DUBLIN, July 28 (Reuters) - Demand has been weaker than
Irish airline Aer Lingus expected five or six weeks ago
amid continued coronavirus restrictions and opposition to
international travel in Ireland, Chief Executive Sean Doyle said
While most of the neighbouring United Kingdom is allowing
travel to around 50 countries, Ireland has just 15 on its
approved list and is demanding travellers from countries
including Britain, Spain and the United States to quarantine.
The government also continues to advise residents against
all non-essential travel, even to approved destinations.
"If we look at the wider demand, it is not recovering the
way we would have hoped maybe five or six weeks ago .... The
narrative around travel has been negative in the period," said
Doyle, whose airline is part of International Airlines Group
that also includes British Airways.
Ireland's success in attracting multinational foreign direct
investment, which Doyle said was around five times higher than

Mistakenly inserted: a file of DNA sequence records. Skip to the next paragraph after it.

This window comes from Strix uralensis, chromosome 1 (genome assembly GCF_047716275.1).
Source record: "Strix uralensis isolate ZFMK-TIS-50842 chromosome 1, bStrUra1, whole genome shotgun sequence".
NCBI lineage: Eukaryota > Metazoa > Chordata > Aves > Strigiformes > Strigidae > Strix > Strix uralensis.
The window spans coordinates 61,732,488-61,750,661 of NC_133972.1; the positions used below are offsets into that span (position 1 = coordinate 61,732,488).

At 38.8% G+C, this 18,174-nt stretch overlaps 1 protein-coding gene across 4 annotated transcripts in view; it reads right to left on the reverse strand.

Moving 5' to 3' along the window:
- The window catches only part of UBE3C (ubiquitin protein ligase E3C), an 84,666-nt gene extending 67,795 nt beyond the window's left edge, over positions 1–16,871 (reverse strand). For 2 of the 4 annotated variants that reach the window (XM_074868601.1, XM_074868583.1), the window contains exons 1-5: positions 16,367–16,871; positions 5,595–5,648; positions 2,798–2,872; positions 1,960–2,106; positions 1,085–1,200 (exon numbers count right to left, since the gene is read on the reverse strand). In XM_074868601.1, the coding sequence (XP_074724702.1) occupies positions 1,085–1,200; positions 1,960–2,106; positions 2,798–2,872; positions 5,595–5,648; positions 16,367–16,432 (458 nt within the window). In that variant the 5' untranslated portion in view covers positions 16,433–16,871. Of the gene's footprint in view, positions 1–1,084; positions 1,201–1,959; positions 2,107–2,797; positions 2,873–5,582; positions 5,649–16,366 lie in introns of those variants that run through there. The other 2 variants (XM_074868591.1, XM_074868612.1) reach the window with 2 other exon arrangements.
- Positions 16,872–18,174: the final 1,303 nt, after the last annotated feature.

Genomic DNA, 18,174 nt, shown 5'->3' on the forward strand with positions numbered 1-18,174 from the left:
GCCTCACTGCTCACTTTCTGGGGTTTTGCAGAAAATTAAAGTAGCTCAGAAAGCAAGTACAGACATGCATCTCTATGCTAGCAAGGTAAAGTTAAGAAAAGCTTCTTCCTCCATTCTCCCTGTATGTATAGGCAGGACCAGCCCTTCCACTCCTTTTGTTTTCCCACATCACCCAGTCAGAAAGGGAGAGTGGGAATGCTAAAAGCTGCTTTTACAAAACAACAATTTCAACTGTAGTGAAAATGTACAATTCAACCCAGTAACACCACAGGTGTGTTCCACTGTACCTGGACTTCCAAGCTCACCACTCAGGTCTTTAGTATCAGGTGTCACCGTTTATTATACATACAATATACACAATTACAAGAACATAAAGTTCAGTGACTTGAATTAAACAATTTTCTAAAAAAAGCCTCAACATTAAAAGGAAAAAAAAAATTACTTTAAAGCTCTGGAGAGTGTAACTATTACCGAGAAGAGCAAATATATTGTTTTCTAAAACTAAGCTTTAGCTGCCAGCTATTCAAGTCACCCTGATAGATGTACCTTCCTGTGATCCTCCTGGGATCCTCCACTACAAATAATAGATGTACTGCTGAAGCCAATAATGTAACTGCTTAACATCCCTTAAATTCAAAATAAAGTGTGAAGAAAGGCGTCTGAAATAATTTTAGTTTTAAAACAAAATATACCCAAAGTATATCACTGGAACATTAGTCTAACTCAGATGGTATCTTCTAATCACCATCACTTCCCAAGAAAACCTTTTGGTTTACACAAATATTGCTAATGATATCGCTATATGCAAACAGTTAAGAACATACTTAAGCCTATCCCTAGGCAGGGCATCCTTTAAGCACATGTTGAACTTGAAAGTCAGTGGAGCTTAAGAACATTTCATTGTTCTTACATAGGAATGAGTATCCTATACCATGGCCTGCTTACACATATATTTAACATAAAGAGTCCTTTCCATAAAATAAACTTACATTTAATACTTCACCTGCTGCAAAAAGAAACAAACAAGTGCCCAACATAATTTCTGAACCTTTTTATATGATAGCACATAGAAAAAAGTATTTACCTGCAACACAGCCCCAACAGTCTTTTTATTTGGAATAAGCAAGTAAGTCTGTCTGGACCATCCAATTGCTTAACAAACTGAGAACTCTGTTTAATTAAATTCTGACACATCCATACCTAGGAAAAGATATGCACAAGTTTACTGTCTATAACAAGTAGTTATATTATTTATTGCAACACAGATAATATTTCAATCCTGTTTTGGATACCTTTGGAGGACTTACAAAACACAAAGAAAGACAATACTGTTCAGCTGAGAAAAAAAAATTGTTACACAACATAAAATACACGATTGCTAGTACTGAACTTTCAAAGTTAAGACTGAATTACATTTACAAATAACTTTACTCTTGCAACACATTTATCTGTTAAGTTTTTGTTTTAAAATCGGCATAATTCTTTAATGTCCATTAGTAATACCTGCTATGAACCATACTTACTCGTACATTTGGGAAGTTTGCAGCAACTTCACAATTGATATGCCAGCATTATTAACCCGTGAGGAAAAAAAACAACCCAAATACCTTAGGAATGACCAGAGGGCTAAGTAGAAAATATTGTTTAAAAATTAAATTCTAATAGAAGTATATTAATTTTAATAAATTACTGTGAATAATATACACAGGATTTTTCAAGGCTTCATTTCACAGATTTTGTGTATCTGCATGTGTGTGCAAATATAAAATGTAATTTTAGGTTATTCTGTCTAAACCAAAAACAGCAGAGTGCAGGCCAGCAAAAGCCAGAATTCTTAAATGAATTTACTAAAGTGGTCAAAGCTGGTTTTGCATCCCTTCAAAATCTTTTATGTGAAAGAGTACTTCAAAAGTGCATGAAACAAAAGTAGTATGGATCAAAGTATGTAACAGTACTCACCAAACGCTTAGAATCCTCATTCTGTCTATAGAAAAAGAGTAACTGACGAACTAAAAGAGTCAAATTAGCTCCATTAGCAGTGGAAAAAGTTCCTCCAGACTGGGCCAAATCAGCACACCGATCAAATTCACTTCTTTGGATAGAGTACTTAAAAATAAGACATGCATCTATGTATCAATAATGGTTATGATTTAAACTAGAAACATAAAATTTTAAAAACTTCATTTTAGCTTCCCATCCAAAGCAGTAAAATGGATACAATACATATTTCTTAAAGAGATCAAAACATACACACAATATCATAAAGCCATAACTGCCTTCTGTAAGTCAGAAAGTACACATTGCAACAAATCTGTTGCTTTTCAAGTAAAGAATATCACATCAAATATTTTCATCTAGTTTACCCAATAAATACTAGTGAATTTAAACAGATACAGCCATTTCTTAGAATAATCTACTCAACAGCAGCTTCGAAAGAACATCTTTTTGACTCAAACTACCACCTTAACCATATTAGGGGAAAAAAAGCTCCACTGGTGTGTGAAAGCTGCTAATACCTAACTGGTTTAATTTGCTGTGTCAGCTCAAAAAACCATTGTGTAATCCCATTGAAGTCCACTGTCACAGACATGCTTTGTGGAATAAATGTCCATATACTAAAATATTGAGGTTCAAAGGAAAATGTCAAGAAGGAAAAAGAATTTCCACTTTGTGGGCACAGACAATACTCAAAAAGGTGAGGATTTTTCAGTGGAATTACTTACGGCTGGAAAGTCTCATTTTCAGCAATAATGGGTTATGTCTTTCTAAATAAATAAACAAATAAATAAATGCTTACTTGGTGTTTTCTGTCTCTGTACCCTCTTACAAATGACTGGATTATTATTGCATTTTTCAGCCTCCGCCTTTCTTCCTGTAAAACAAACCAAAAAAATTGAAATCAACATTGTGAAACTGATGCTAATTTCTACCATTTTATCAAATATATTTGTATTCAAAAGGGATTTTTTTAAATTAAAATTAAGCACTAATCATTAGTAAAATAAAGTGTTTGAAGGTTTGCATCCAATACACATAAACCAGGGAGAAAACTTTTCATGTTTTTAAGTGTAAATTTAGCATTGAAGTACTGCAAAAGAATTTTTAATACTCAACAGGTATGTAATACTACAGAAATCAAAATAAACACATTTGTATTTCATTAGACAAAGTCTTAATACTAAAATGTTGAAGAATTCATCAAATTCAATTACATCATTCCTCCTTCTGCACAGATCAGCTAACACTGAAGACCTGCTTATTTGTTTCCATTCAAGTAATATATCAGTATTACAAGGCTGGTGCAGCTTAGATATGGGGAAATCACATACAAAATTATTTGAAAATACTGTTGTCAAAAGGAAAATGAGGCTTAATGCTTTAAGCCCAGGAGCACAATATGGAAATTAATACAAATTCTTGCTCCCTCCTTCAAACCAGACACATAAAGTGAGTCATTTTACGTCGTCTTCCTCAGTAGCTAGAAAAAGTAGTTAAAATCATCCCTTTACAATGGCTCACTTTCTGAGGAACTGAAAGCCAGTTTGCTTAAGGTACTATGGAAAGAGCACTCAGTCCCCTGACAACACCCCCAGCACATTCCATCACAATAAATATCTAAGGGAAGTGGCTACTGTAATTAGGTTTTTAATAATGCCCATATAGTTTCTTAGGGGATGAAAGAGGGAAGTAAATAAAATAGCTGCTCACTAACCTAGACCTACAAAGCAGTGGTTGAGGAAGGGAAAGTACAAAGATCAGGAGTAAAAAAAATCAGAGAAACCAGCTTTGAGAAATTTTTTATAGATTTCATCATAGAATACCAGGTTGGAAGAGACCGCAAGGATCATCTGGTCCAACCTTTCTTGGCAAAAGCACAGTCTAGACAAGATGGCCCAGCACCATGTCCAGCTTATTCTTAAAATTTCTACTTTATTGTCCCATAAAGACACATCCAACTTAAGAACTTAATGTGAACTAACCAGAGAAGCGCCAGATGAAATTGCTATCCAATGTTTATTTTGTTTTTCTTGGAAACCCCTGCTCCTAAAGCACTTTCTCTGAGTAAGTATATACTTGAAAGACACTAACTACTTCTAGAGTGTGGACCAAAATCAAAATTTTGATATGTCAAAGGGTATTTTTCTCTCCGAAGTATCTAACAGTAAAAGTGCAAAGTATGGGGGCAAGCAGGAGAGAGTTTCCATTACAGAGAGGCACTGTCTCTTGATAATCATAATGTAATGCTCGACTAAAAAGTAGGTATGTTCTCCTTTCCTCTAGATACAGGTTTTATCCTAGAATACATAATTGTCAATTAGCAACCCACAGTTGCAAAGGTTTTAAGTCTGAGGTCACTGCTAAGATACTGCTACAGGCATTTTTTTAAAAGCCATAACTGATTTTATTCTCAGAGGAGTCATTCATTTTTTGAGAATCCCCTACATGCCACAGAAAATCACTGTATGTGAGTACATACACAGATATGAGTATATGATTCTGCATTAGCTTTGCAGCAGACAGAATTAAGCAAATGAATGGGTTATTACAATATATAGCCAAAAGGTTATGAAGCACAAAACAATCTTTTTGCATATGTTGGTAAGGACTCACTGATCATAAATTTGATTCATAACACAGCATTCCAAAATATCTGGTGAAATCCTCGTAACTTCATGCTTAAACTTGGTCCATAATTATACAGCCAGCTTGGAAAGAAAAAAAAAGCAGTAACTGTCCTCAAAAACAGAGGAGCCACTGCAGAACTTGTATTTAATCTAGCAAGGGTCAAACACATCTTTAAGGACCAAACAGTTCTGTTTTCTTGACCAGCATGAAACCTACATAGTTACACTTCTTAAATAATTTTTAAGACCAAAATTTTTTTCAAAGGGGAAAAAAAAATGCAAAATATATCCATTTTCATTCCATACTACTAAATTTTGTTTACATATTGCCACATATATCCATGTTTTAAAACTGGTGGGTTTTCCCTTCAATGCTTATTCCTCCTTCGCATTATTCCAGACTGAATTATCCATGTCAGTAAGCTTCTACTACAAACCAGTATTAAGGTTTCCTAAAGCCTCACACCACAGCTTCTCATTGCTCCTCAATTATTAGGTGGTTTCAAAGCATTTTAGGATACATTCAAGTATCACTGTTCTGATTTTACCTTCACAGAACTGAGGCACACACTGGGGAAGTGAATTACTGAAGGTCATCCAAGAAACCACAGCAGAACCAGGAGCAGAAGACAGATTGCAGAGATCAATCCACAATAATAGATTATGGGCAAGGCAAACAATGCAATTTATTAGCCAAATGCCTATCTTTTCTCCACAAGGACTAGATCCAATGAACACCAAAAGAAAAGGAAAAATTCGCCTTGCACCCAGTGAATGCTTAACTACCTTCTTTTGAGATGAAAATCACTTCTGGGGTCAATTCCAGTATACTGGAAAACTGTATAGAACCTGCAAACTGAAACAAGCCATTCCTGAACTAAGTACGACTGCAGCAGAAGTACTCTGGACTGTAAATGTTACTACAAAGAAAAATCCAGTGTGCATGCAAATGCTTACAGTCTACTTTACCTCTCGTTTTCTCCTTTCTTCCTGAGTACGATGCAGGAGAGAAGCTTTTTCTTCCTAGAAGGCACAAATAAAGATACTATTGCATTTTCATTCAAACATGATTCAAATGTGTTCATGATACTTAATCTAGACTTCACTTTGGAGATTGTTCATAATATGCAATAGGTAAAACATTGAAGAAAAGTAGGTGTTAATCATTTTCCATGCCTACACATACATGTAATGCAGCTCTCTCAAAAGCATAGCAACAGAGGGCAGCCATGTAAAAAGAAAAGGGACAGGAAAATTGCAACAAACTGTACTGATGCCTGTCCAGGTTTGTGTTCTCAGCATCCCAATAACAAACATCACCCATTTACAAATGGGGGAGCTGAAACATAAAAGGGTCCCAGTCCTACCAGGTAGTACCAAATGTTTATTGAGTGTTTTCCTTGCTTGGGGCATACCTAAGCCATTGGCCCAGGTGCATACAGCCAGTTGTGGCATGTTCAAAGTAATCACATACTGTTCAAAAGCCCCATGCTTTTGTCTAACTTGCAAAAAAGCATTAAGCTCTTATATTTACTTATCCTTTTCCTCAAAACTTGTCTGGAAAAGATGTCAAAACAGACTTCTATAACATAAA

the European average, could be damaged.
"We have built our economic model on being open for
business, on being a global economy. I do think that we are
taking that for granted at the minute and not understanding the
consequences for that sector... if we don't enable
connectivity," said Doyle, who was speaking at an Irish
His comments came as global airlines cut their coronavirus
recovery forecast on Tuesday, saying it would take until 2024 -
a year longer than previously expected - for passenger traffic
to return to pre-crisis levels.
(Reporting by Conor Humphries, editing by Padraic Halpin and